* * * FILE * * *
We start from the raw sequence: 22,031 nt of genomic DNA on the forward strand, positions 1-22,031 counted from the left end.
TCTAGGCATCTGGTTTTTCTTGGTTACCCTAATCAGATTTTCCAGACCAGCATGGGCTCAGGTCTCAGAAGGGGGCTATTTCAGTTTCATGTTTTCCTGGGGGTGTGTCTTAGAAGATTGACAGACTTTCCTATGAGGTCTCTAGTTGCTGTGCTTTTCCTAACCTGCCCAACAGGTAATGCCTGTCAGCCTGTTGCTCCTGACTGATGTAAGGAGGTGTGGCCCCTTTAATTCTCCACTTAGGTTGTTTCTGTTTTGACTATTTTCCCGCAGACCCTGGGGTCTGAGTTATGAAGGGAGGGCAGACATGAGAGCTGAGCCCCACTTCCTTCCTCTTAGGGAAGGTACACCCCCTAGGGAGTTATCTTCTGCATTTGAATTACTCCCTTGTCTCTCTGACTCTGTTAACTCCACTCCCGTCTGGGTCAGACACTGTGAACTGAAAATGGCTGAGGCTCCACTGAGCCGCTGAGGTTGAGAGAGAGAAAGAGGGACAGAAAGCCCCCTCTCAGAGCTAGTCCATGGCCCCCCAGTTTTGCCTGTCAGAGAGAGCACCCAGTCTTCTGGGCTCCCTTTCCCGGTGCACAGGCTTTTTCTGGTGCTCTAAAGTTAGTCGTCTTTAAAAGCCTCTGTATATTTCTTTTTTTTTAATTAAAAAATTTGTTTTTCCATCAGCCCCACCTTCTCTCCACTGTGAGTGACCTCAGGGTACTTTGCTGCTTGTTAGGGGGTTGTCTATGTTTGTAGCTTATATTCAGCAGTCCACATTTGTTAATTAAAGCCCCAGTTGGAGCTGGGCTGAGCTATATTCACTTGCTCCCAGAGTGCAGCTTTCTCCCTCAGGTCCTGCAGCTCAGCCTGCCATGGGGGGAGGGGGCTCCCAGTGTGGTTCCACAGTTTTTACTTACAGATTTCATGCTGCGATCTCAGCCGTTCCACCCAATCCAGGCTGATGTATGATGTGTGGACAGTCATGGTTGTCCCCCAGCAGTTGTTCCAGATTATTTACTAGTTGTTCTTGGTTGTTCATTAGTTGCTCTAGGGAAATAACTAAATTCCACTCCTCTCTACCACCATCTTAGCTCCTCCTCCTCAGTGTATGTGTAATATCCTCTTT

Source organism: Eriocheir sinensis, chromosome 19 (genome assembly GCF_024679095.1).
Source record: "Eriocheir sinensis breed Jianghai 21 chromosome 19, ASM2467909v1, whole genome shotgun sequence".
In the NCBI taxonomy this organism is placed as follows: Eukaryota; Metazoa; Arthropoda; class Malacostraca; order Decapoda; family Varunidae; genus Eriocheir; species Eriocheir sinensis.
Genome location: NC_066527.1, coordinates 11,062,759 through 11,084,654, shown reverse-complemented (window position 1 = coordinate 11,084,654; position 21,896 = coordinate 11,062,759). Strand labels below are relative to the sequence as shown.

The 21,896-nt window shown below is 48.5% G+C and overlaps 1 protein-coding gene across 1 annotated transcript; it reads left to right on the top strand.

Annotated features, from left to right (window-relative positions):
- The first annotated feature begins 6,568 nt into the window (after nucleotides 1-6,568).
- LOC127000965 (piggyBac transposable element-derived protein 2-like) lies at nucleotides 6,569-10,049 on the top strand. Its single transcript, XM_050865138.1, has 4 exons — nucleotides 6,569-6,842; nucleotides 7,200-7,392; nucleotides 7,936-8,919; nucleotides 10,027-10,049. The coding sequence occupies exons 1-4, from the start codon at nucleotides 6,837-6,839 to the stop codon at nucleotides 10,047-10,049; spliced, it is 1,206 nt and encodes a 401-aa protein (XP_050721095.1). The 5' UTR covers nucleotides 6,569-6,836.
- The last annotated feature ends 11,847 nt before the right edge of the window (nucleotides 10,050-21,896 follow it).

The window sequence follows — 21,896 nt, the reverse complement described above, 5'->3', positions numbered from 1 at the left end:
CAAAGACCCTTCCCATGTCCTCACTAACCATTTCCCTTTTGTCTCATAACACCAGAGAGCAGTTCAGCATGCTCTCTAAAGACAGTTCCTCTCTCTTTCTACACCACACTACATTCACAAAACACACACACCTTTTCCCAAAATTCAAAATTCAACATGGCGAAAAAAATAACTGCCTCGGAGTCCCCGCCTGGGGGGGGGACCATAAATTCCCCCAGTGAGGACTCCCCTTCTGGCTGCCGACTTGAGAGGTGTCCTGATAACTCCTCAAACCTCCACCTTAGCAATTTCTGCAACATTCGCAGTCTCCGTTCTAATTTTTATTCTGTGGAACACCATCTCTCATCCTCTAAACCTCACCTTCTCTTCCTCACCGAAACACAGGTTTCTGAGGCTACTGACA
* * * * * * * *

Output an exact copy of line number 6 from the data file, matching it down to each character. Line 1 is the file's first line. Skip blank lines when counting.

Genome location: NC_066527.1, coordinates 11,062,759 through 11,084,654, shown reverse-complemented (window position 1 = coordinate 11,084,654; position 21,896 = coordinate 11,062,759). Strand labels below are relative to the sequence as shown.